No. 30 Squadron RAF


No. 30 Squadron RAF
No. 30 Squadron RAF
30 Squadron badge
Active 24 March 1915 - 1 December 1946
November 1947 - September 1967
June 1968 - present[1]
Role Air transport
Garrison/HQ RAF Brize Norton
Motto Ventre a terre
French: "All out"
Equipment C-130 Hercules
Battle honours see below
Insignia
Identification
symbol
A date palm tree

No. 30 Squadron of the Royal Air Force operates the second generation C-130J Hercules from RAF Brize Norton, Oxfordshire. The squadron operates alongside No. 24 Squadron and No. 47 Squadron all flying the Hercules.

Contents

History

No 30 Squadron was formed for service in Egypt in October 1914 at Farnborough, but was not allocated the squadron number 30 until 24 March 1915. Initially a single flight of BE2s at Ismailia Airfield, it was expanded when a second flight was added at Basra in April (formally becoming part of 30 squadron in August 1915). The squadron relocated to Iraq at the beginning of 1916 and in April carried out one of the earliest air supply mission when it air-dropped food and other supplies to the garrison at Kut-el-Amara which was being besieged by the Turks. It carried bombing and reconnaissance missions until the end of the war with a variety of aircraft including SPADs, DH-4s and RE.8s.

After the war the RAF had a policing role in Iraq, for which it was re-equipped with DH.9As but by 1929 these in turn had been replaced by Westland Wapitis followed by Hardy's in 1935 and Blenheim Is in 1938.

In August 1939, the squadron moved back to Egypt and carried out escort missions in the Western Desert and provided fighter defence of Alexandria. In November 1940, it was sent to Greece to operate its Blenheims in both the bomber and fighter roles, but in March 1941 the squadron was redesignated a fighter unit. After the fall of Greece and the Battle of Crete the squadron returned to Egypt and was re-equipped with Hurricanes and employed on night defence of Alexandria and then moved on to operations in the Western Desert.

When the situation in the Far East worsened the squadron was transferred to Colombo Racecourse Airstrip in Ceylon arriving on 6 March 1942, just in time to assist in resisting the Japanese carrier strike against the island in early April.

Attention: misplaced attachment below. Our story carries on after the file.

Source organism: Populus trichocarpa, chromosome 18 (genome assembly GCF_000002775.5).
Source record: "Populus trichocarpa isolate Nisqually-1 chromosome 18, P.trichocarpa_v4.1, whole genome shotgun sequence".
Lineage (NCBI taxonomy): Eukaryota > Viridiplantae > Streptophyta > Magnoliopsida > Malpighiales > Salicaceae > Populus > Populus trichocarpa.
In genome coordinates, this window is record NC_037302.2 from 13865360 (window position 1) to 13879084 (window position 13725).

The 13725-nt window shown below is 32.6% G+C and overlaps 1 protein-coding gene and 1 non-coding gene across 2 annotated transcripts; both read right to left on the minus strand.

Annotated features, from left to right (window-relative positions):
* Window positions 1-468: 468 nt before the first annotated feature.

In February 1944 it moved to the Burma front flying escort and ground attack missions and in May 1944 was re-equipped with American Republic P-47 Thunderbolts, which it took back into action in October until May 1945. After the Japanese surrender the squadron remained in India and its Thunderbolts were replaced by Hawker Tempest F Mk 2s in March 1946. It was disbanded on 1 Dec 1946.

On 24 November 1947 the squadron was reformed at RAF Oakington, Cambridgeshire in the transport role and remains so to the present day, flying a succession of aircraft from Dakotas to Vickers Valettas to Blackburn Beverleys. It temporarily disbanded in September 1967 but soon reformed at RAF Lyneham equipped with Lockheed Hercules transports.

Today

The RAF transport fleet is in a period of flux and the Hercules C4/C5 fleet is a major part of this. The RAF ordered 25 of the aircraft with first deliveries in 1999. The first generation Hercules C1/C3 fleet is due to be replaced by 25 Airbus A400Ms at which time RAF Lyneham will close. This will see RAF's transport aircraft concentrated at RAF Brize Norton with the C-17 and tanker fleets.

Aircraft operated

Battle honours

On the squadron standard

Egypt, 1915: Mesopotamia, 1915-1918: Egypt & Libya, 1940-1942: Greece 1940-1941, Mediterranean, 1940–1941, Ceylon April, 1942: Arakan, 1944: Burma 1944-1945

Others

Iraq, 1919-1920: North West Persia, 1920: Kurdistan, 1922-1924: Iraq, 1923-1925: Iraq, 1928-1929: Kurdistan, 1930-1931: Northern Kurdistan, 1932: Gulf, 1991

Memorials

Memorial to members of 30 and 33 Squadrons RAF killed in battle of Crete

There is an Royal Air Force (RAF) memorial in Crete to the airmen of 30 and 33 Squadrons who died during the Battle of Crete. The memorial is located (35°31′31″N 23°49′43″E / 35.525363°N 23.828619°E / 35.525363; 23.828619) behind the roadside hedge between Maleme and Tavronitis overlooking the (35°31′36″N 23°49′32″E / 35.526625°N 23.825604°E / 35.526625; 23.825604[2]) Iron Bridge across the Tavronitis River and the end of Maleme Airport runway.

References

Notes
Bibliography
  • Hamlin, John F. Flatout - The Story of 30 Squadron Royal Air Force. Tunbridge Wells, Kent, UK: Air-Britain (Historians) Ltd., 2002. ISBN 0-85130-308-0.
  • de Normann, Roderick. "Mespot Squadron: No 30 Squadron in Mespotamia 1916-1917". Air Enthusiast, No. 66, November - December 1996. Stamford, Lincs, UK: Key Publishing. ISSN 0143 5450.
  • "Sqn Histories 26-30". Air of Authority - A History of RAF Organisation. rafweb.org. http://www.rafweb.org/Sqn026-30.htm. 

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